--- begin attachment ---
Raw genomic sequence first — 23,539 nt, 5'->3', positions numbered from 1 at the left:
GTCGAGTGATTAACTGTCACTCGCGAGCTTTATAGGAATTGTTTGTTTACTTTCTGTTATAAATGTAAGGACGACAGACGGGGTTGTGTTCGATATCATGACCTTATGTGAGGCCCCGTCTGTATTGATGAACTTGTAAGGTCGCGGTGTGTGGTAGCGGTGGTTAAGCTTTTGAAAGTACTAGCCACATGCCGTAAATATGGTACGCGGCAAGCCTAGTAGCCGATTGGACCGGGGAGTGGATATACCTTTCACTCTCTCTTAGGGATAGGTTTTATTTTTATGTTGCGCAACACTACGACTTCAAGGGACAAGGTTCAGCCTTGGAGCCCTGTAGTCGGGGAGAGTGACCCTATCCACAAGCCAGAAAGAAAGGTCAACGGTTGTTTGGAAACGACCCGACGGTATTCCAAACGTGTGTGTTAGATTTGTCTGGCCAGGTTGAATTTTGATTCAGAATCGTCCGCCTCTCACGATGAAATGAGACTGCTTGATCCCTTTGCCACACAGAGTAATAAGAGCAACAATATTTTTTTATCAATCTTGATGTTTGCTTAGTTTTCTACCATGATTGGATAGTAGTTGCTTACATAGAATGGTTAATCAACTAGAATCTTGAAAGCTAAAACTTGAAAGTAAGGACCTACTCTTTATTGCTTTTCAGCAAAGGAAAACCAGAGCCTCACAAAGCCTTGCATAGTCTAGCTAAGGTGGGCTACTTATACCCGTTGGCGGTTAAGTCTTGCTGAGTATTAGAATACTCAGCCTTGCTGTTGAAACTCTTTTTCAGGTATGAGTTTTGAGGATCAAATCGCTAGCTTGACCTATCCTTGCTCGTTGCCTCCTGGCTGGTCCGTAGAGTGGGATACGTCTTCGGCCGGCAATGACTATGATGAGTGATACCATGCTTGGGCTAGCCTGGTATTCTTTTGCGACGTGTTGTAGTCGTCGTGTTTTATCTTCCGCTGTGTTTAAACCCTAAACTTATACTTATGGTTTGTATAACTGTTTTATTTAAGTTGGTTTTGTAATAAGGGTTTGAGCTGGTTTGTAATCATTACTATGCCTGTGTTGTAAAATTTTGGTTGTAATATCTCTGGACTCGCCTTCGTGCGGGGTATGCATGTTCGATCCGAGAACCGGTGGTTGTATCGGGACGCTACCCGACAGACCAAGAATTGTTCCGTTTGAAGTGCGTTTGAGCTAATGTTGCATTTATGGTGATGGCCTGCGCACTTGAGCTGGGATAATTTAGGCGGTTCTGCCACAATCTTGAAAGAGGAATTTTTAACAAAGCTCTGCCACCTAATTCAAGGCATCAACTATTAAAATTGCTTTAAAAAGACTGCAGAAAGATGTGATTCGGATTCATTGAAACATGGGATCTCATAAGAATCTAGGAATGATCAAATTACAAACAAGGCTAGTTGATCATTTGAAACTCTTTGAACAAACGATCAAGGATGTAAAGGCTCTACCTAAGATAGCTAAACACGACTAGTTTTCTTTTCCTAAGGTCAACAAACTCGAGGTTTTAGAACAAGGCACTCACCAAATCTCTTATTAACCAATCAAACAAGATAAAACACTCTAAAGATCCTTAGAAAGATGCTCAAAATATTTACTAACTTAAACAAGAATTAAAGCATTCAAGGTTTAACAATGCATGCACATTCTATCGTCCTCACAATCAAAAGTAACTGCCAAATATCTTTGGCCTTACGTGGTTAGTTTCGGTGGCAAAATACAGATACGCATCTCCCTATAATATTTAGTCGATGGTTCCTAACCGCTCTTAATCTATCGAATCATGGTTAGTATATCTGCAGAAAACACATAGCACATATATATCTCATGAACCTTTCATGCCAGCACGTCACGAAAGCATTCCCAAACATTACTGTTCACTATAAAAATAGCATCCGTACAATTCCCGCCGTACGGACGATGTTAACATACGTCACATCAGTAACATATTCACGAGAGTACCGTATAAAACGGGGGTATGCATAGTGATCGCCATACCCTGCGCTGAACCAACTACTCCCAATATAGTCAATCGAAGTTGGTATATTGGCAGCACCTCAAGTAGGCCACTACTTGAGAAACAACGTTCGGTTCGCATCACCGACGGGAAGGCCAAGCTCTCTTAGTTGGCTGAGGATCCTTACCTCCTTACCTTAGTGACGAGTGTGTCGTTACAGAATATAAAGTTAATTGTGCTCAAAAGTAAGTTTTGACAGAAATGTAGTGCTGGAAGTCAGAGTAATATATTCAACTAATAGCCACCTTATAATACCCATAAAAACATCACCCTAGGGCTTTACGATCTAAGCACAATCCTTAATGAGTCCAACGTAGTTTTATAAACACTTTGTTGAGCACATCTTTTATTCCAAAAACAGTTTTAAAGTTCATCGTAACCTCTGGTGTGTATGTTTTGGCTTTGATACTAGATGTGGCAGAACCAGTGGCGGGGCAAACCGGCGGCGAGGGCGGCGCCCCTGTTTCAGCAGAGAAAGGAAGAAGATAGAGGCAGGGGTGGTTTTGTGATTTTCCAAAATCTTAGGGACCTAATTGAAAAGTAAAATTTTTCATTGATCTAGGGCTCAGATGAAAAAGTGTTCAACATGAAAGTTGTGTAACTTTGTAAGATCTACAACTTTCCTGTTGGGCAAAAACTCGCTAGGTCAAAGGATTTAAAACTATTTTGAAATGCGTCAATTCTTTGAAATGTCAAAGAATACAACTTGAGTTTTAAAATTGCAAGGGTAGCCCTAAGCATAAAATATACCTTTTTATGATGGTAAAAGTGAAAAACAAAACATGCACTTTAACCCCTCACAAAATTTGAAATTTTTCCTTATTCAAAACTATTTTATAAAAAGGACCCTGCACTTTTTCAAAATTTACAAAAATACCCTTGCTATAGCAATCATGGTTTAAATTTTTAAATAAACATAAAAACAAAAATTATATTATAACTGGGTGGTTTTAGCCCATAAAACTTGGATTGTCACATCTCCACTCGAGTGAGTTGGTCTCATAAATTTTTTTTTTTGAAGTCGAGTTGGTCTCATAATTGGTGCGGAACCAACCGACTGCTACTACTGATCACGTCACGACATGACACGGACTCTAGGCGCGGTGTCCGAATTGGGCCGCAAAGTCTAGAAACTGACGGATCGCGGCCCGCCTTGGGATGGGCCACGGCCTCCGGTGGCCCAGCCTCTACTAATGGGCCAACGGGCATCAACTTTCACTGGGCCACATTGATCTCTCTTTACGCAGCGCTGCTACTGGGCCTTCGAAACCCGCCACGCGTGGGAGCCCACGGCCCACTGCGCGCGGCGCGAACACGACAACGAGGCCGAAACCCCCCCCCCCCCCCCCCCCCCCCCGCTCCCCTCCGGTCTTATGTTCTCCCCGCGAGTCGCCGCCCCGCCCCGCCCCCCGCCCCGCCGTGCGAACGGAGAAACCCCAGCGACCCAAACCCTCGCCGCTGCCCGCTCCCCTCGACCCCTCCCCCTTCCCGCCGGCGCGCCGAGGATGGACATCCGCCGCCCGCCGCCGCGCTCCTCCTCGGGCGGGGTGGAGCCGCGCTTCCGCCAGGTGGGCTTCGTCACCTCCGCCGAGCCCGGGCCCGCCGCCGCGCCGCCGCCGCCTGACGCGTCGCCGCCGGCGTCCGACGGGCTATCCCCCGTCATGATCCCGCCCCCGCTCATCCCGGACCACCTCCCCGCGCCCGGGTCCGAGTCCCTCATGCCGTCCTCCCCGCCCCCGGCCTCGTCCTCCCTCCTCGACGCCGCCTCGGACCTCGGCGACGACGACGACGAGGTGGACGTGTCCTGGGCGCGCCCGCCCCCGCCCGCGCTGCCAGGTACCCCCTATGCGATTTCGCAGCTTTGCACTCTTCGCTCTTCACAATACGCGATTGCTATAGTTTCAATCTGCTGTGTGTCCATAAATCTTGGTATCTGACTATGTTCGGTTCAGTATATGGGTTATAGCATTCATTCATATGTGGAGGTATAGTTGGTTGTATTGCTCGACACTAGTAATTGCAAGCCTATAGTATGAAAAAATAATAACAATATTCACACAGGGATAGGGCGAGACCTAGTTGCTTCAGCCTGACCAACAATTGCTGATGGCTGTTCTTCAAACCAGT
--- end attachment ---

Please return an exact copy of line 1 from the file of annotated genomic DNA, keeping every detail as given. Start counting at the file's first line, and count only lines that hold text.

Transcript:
Raw genomic sequence first — 23,539 nt, 5'->3', positions numbered from 1 at the left: